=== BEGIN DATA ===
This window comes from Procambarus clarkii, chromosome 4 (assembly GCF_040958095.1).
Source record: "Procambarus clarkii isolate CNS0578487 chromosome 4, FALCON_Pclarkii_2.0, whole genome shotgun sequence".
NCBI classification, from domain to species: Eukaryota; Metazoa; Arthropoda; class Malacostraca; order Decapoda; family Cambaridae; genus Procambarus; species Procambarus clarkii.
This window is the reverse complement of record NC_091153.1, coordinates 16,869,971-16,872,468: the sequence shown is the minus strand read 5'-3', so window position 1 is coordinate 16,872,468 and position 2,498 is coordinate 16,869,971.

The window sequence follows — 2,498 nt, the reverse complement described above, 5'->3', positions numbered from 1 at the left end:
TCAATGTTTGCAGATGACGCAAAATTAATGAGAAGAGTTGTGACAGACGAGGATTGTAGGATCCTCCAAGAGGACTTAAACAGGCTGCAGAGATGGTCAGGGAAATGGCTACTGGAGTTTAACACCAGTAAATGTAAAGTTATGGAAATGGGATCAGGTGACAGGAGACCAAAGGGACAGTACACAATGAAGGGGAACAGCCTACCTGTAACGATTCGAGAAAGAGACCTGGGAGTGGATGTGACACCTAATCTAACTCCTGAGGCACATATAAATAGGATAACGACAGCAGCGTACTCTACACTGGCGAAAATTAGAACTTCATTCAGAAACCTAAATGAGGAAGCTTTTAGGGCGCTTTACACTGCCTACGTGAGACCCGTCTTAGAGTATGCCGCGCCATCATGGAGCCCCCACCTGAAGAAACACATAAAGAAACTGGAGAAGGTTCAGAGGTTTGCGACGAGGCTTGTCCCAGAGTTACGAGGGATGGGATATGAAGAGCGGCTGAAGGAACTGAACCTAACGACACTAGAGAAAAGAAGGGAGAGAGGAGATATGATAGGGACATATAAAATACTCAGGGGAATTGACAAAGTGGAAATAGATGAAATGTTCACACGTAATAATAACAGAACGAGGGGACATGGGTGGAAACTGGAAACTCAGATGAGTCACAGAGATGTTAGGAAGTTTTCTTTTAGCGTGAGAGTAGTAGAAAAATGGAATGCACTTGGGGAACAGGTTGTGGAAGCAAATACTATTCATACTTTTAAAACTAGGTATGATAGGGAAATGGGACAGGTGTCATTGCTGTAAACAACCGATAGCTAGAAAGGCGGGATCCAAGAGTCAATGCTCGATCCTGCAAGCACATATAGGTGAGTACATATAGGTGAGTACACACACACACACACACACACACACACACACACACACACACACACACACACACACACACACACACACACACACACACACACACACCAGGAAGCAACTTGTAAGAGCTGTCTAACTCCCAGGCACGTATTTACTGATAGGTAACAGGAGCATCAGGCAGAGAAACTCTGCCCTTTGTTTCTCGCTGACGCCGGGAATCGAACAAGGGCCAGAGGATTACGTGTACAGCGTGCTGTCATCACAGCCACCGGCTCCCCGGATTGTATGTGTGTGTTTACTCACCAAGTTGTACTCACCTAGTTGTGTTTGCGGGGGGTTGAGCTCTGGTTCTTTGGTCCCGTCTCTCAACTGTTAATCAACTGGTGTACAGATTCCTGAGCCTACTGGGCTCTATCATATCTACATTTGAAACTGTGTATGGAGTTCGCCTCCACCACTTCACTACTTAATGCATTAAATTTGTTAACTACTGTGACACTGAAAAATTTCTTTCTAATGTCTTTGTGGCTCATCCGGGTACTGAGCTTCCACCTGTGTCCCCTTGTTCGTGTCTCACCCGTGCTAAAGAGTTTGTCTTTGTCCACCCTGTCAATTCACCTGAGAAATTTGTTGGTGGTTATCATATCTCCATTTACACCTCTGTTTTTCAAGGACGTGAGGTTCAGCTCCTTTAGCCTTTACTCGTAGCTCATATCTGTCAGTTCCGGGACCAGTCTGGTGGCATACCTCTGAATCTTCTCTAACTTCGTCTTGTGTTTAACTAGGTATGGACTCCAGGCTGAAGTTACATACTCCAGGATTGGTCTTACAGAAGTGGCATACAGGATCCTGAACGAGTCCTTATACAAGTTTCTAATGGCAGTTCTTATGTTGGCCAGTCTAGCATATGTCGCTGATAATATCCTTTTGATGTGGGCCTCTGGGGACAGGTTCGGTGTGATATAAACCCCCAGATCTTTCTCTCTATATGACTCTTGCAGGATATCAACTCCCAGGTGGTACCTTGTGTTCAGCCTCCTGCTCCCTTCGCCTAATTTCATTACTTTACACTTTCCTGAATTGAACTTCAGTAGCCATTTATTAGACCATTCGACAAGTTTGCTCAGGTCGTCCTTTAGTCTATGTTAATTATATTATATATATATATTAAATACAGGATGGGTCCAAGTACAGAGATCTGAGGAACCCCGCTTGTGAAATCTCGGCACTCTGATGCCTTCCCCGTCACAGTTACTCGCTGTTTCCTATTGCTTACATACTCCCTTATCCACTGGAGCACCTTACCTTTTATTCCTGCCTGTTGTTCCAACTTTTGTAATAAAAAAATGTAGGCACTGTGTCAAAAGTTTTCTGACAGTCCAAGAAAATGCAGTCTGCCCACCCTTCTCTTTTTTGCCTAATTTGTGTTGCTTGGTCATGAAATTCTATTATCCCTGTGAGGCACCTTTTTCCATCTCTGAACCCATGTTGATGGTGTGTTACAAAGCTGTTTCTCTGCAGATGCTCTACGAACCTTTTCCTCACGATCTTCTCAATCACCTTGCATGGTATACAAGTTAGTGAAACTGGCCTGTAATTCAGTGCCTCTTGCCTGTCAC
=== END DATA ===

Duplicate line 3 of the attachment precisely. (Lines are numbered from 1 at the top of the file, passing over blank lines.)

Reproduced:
NCBI classification, from domain to species: Eukaryota; Metazoa; Arthropoda; class Malacostraca; order Decapoda; family Cambaridae; genus Procambarus; species Procambarus clarkii.